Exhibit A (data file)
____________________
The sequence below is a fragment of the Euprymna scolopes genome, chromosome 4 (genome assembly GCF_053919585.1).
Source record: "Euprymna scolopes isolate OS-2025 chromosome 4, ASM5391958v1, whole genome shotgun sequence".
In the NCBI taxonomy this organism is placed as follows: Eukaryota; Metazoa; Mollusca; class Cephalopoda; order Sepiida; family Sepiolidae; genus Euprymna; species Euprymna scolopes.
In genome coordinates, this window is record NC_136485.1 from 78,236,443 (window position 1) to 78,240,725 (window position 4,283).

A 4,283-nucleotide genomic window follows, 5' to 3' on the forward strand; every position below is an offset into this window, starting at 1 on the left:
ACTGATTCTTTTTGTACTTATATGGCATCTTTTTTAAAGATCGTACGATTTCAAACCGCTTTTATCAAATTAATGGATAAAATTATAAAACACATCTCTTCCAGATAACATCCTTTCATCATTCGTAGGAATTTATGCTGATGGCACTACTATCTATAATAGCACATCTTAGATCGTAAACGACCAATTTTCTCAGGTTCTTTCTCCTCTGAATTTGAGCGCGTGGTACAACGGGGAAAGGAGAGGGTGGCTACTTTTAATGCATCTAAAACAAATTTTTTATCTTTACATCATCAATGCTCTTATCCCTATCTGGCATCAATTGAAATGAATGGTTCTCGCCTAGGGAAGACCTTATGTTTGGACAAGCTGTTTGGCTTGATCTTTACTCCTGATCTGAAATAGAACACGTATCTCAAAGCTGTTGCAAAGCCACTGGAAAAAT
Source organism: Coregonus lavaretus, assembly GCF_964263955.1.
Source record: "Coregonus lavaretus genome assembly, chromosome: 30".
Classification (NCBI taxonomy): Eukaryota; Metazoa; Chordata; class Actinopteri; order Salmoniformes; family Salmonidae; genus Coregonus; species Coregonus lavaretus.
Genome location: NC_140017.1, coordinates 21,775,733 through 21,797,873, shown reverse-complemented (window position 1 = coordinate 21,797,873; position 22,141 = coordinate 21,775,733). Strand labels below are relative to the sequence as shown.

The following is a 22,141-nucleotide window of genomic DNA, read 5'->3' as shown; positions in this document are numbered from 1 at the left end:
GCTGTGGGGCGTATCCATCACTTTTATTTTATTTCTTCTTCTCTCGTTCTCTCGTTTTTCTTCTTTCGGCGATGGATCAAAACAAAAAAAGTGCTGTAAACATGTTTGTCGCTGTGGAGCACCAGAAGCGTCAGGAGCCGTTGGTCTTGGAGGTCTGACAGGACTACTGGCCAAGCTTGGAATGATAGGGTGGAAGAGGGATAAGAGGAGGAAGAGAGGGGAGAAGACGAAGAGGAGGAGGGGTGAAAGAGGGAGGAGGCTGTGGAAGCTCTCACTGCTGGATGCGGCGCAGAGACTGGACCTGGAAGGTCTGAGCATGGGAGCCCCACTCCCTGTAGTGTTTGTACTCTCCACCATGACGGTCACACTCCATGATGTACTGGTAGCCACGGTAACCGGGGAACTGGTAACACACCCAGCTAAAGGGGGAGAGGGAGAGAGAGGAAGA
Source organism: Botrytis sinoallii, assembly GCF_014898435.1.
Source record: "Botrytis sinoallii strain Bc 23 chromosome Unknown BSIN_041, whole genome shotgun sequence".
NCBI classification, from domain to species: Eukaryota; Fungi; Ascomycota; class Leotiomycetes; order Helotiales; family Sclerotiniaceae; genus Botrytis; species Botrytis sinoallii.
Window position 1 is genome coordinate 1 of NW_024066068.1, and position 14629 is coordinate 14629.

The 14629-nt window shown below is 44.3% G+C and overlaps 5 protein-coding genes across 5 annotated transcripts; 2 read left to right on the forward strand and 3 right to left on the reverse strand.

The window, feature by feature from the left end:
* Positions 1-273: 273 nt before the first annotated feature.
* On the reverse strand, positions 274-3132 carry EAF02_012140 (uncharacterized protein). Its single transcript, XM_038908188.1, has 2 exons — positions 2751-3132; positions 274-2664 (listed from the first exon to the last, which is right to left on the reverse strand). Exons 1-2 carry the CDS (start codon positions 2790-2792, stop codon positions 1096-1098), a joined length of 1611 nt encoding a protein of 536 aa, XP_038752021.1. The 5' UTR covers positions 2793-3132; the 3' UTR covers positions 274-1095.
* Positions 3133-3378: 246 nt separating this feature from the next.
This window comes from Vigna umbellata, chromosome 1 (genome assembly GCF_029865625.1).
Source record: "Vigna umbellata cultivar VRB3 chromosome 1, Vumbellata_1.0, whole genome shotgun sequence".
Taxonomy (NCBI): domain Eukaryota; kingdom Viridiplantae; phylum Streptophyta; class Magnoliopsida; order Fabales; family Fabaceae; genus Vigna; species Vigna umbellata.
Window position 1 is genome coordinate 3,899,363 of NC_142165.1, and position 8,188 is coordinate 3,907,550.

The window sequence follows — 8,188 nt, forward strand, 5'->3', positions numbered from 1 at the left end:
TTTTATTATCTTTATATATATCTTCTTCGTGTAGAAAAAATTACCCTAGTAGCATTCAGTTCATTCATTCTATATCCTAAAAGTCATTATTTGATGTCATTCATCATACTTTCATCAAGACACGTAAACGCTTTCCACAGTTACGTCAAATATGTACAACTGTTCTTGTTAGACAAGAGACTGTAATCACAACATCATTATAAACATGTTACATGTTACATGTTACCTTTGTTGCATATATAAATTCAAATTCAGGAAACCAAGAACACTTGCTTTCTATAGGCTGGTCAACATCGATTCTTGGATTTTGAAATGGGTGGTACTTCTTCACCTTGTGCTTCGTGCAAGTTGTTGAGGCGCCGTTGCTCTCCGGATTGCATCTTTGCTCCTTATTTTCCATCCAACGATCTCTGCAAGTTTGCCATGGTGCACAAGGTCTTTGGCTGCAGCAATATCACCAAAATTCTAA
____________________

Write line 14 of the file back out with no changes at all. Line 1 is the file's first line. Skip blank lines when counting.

Source record: "Botrytis sinoallii strain Bc 23 chromosome Unknown BSIN_041, whole genome shotgun sequence".